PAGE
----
... Hinojosa embraces her whole self to offer an evocative portrayal of her experiences as women of color in an industry where whiteness is still a factor in determining who gets first dibs on opportunities that pave the way to the top ... [a] distinctive narrative in tone and approach, ushering readers through time and space in situations where [Hinojosa] is often defined by her status as an immigrants and Latina ... Hinojosa’s book is as much a manifesto as it is a memoir.
Hinojosa offers a searing, clear-eyed account of growing up in America after she emigrated from Mexico as an infant. Weaving her own life story with key milestones in U.S. immigration history, she produces a brave examination of the United States’ shortcomings ... quite simply, beautiful. Written in Hinojosa’s honest, passionate voice, this memoir takes readers on a journey through one immigrant’s experience. Hinojosa was able to realize the American dream, but she urges us not to look away from all the others for whom America is a nightmare.
Hinojosa’s writing is often workmanlike (readers should not come to this book for the pretty prose) but her overall story is compelling, not only for its ability to convey her own life as a survivor of rape and one of the only Latinas in the room during her career, but also in its ability to humanize the history of immigration ... Her depictions of the treatment of undocumented individuals moved me to tears, proving her greatest asset is her ability to put a human face on the immigration crisis ... a testament to what great journalism can do—leverage privilege and power to tell the stories of those who are voiceless.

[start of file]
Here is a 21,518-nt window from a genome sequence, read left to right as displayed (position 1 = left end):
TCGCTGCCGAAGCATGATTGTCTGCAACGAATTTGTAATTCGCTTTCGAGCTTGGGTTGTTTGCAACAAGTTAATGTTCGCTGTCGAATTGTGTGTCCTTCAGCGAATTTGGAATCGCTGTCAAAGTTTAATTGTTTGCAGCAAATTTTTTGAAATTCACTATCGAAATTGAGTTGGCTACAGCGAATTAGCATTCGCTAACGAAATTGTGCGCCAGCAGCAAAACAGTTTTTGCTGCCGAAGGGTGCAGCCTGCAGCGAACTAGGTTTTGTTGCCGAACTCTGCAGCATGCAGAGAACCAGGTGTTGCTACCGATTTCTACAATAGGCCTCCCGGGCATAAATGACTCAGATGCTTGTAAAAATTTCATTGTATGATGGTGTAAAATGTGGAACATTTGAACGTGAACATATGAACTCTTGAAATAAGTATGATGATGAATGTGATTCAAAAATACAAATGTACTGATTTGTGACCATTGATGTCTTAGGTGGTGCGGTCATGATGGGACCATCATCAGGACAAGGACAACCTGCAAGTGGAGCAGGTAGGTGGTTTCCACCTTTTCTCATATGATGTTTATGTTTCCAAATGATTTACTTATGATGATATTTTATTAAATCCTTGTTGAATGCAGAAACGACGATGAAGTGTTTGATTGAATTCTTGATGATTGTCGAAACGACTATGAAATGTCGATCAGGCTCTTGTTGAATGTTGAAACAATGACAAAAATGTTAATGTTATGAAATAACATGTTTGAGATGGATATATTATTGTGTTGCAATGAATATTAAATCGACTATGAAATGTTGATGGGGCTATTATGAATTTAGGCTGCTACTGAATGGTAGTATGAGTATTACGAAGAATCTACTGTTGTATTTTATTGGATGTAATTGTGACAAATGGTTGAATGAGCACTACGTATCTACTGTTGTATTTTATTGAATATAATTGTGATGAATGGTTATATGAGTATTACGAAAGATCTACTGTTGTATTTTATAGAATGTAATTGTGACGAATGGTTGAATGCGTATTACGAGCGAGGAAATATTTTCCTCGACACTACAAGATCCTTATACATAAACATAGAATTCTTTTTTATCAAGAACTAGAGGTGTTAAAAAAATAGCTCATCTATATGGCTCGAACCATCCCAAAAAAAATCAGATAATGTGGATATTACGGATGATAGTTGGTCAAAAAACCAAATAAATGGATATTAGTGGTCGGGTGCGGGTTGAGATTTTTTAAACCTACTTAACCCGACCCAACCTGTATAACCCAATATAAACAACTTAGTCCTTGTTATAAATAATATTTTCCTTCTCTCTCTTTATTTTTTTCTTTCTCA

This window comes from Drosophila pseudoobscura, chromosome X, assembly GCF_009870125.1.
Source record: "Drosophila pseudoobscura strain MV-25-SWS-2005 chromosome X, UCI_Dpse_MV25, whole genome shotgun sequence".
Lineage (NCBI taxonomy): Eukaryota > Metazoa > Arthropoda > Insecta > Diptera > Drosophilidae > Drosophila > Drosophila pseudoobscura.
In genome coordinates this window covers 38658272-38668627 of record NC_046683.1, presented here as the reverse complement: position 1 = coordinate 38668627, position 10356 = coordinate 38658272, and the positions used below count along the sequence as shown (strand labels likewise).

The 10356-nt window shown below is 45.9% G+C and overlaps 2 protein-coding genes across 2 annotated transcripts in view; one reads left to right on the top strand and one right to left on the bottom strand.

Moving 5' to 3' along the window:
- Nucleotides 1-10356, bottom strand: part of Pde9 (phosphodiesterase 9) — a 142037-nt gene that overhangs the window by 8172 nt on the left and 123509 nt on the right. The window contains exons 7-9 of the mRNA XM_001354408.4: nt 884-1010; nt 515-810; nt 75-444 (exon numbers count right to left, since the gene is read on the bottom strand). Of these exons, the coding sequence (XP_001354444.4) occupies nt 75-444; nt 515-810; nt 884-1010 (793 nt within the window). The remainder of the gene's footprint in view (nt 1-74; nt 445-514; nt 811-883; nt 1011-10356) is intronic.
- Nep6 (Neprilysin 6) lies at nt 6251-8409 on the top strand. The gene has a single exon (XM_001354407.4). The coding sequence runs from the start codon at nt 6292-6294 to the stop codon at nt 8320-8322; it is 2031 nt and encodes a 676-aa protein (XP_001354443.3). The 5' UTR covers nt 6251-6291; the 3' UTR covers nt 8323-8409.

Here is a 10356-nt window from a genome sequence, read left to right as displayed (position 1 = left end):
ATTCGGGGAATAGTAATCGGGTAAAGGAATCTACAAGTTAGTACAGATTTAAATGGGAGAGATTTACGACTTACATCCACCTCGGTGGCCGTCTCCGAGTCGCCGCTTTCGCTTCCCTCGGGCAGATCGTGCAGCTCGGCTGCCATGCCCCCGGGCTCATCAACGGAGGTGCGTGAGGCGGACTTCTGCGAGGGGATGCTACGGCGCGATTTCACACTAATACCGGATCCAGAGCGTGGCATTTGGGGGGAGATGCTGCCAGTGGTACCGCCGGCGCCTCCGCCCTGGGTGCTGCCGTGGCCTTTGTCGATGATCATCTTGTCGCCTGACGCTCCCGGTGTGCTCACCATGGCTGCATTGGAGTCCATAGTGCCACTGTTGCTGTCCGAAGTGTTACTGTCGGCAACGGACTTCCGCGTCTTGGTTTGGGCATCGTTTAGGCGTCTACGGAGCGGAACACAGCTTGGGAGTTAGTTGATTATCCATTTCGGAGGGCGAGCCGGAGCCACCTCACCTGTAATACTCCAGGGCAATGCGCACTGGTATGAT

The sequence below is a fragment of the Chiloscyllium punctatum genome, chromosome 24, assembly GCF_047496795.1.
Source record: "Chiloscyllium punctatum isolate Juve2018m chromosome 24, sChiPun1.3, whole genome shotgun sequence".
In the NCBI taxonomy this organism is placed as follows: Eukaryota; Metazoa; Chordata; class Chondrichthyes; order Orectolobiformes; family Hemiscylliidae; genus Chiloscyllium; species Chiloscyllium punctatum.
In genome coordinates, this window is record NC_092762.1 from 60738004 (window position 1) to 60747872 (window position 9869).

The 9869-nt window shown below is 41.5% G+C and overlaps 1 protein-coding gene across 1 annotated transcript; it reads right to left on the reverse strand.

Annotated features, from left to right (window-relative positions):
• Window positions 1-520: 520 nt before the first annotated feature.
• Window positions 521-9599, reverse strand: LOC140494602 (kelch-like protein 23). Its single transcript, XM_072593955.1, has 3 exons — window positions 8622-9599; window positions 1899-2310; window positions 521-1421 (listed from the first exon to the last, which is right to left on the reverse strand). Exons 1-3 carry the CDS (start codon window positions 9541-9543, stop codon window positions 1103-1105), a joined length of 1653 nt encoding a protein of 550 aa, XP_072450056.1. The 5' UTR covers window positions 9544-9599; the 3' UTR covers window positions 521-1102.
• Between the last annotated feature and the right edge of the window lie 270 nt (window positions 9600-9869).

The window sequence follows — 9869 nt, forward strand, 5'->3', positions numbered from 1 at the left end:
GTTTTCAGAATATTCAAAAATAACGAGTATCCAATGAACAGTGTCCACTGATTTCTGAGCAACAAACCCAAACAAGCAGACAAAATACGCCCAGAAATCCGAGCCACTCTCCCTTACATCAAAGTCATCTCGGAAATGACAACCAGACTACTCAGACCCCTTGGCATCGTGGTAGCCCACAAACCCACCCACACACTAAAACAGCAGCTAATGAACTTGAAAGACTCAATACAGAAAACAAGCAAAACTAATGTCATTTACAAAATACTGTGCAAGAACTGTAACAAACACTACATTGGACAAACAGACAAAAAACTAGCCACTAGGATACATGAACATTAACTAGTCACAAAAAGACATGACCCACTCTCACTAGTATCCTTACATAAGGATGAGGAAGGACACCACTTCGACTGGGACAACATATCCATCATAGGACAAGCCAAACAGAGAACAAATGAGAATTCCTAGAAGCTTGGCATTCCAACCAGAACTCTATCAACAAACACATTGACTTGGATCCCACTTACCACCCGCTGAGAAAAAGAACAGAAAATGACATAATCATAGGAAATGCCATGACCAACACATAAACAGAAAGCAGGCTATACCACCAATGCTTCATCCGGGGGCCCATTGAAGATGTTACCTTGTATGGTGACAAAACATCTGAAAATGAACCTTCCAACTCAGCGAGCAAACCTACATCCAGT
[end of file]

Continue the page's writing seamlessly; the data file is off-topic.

... extraordinary ... The book leaps to life when she reports her assignments to the country’s devastating tragedies and disasters. Each is covered from a distinctively human perspective, professional and personal together vindicating the reasons for the awards and honors she has received ... The memoir leaves a lingering sadness, fueled by an underlying disrespect for all men, seeing them directly or vicariously responsible for those women with whom she empathizes.
... formidable ... She lays out her personal and professional struggles and successes within a well-researched historical context, while also providing behind-the-scenes accounts of her groundbreaking and often traumatic work on 9/11 and Hurricane Katrina and the creation of the Frontline report on the miseries of immigration detention camps, titled Lost in Detention. As far-ranging and politically illuminating as Hinojosa’s memoir becomes, it is also laser-focused and intimate, and at its heart are portrayals of immigrants, especially immigrant children. Although the situations of those children are dire and hope seems unrealistic, Hinojosa promises to keep telling their stories. A fascinating and essential journalist’s memoir.